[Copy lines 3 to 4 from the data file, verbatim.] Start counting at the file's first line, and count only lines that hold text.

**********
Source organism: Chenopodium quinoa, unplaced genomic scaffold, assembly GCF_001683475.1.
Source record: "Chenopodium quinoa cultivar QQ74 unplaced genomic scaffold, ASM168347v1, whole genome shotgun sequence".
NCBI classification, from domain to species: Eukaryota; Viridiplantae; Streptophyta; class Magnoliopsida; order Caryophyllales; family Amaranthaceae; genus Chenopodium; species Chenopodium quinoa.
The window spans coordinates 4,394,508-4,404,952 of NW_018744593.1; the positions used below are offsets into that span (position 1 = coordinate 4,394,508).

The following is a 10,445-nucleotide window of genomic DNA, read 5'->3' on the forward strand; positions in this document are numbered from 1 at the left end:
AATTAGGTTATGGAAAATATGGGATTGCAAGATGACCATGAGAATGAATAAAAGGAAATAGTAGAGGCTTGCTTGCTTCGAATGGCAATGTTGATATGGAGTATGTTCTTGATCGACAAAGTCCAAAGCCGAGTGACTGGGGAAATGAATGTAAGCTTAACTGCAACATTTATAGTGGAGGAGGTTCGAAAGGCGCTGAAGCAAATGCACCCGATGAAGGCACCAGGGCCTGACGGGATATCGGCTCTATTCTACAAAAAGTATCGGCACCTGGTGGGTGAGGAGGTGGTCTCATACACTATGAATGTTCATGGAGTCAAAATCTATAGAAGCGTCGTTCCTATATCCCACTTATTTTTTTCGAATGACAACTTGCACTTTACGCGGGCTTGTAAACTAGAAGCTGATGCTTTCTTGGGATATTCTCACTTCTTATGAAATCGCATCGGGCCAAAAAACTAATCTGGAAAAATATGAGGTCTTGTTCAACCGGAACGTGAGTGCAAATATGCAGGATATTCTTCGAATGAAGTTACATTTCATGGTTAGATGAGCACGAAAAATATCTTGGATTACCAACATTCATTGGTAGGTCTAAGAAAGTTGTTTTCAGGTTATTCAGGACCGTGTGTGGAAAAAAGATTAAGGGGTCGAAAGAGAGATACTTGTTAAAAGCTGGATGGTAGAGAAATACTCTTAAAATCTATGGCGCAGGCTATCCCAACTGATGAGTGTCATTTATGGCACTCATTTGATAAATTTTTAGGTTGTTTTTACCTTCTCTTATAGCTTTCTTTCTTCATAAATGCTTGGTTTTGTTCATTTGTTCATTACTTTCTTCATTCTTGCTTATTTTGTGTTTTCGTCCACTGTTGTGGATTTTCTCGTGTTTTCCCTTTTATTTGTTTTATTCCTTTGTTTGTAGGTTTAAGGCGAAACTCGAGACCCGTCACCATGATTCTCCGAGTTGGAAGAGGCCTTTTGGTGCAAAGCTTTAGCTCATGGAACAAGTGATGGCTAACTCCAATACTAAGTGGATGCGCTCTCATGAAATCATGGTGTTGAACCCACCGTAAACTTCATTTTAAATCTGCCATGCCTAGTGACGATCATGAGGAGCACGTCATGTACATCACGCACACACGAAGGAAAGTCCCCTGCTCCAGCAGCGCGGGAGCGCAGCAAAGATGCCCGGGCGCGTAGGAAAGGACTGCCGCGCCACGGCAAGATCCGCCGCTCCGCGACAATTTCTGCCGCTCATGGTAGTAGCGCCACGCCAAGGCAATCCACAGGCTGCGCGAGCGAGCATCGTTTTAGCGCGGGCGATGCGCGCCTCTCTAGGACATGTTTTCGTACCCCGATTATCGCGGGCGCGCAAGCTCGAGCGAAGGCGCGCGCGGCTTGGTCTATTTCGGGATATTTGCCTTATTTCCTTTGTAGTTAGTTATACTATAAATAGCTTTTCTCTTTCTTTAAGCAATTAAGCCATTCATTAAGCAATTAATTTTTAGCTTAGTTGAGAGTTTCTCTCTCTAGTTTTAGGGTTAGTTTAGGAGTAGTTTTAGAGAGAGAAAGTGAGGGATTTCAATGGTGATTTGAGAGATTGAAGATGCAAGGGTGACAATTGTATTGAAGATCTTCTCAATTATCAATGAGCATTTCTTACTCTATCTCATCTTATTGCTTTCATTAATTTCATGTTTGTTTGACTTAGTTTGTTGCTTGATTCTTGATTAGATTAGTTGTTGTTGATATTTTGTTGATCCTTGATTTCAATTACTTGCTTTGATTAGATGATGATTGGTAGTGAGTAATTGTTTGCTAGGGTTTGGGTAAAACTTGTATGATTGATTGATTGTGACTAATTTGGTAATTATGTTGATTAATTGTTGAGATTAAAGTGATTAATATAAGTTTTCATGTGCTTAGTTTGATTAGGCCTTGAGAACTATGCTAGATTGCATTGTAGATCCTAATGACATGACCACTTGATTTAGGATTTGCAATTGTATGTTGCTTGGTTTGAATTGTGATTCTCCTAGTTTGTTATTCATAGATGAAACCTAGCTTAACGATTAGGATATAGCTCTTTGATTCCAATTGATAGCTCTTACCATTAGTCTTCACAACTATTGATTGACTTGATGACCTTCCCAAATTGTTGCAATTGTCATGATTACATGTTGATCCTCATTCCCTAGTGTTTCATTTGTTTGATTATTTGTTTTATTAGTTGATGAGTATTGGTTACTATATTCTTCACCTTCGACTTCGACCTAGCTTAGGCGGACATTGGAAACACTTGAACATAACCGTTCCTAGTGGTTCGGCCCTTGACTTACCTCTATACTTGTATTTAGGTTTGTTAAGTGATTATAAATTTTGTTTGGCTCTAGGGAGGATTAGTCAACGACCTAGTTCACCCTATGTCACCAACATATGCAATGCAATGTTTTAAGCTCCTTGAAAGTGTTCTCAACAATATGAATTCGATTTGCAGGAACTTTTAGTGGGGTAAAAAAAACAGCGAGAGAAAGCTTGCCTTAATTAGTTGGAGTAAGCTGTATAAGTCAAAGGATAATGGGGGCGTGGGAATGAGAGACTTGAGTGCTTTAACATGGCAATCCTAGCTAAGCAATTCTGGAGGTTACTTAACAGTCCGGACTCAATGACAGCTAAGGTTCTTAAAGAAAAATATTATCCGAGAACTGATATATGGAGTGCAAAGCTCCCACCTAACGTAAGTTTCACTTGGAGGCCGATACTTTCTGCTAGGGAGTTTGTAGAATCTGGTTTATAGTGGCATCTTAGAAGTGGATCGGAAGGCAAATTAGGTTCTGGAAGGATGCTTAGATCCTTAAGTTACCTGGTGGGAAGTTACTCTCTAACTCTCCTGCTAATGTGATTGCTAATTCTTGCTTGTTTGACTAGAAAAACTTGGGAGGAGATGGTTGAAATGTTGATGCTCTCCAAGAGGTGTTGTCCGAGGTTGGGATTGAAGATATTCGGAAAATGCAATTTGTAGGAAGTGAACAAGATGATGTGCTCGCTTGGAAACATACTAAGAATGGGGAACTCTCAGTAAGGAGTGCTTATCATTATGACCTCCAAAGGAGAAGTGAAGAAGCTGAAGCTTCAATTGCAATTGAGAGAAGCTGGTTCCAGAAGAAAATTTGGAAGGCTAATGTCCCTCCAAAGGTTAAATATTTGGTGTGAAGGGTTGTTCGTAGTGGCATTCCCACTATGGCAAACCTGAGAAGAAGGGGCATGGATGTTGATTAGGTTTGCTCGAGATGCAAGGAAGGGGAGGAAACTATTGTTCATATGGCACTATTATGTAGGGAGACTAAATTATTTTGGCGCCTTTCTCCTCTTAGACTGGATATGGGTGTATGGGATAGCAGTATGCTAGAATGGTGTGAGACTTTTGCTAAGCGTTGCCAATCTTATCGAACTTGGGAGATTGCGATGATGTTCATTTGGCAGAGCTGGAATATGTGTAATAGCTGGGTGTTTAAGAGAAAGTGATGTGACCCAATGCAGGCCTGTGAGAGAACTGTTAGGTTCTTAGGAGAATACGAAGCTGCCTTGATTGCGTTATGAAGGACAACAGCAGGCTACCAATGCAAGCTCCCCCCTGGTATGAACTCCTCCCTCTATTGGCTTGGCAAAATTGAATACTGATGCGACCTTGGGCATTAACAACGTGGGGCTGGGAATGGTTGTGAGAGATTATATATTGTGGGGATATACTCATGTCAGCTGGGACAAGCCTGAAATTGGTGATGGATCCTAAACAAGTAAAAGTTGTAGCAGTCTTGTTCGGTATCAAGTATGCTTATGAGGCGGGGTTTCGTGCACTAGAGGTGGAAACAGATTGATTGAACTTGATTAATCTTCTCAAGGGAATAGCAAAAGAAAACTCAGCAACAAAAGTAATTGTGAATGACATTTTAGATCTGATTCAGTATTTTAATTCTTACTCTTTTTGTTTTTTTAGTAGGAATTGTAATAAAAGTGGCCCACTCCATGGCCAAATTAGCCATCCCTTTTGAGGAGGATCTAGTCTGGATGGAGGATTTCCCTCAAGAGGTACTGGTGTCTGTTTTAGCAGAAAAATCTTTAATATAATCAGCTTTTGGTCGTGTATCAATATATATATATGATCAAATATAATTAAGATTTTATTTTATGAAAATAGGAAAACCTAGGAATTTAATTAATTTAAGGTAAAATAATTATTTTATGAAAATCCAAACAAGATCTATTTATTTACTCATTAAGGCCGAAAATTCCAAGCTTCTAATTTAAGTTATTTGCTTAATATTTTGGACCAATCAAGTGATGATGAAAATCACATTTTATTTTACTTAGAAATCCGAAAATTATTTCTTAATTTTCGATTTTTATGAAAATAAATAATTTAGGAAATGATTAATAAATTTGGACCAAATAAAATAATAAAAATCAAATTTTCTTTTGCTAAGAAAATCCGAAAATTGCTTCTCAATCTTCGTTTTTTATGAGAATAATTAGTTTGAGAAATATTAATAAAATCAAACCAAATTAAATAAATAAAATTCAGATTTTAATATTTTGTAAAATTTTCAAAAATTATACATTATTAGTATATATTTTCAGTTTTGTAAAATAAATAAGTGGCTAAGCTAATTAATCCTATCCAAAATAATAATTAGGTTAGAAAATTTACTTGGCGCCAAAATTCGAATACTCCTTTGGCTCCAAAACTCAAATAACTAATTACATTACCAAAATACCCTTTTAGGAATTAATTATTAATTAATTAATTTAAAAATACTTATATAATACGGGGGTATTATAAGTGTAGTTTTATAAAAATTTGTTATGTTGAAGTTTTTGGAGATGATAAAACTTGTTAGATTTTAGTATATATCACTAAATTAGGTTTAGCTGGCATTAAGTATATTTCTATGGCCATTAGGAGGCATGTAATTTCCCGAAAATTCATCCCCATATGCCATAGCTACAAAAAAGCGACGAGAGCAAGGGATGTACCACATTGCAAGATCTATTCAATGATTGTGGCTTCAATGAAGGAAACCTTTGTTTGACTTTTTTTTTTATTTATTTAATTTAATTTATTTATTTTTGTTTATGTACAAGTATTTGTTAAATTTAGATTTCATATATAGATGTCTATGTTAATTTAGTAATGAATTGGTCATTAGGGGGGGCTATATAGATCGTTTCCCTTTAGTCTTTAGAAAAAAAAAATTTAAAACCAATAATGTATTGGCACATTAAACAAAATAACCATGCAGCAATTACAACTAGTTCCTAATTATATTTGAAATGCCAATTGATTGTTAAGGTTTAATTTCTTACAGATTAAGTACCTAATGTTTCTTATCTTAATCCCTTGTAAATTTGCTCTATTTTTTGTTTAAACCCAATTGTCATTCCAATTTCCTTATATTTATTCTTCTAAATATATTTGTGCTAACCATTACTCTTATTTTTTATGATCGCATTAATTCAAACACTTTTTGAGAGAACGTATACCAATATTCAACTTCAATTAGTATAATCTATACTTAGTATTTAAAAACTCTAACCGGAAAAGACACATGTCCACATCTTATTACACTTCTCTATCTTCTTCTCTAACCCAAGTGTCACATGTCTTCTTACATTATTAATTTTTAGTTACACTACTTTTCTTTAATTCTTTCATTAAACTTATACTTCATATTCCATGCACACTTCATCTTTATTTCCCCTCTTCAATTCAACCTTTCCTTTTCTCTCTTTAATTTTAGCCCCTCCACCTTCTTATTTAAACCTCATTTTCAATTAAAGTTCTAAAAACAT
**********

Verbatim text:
NCBI classification, from domain to species: Eukaryota; Viridiplantae; Streptophyta; class Magnoliopsida; order Caryophyllales; family Amaranthaceae; genus Chenopodium; species Chenopodium quinoa.
The window spans coordinates 4,394,508-4,404,952 of NW_018744593.1; the positions used below are offsets into that span (position 1 = coordinate 4,394,508).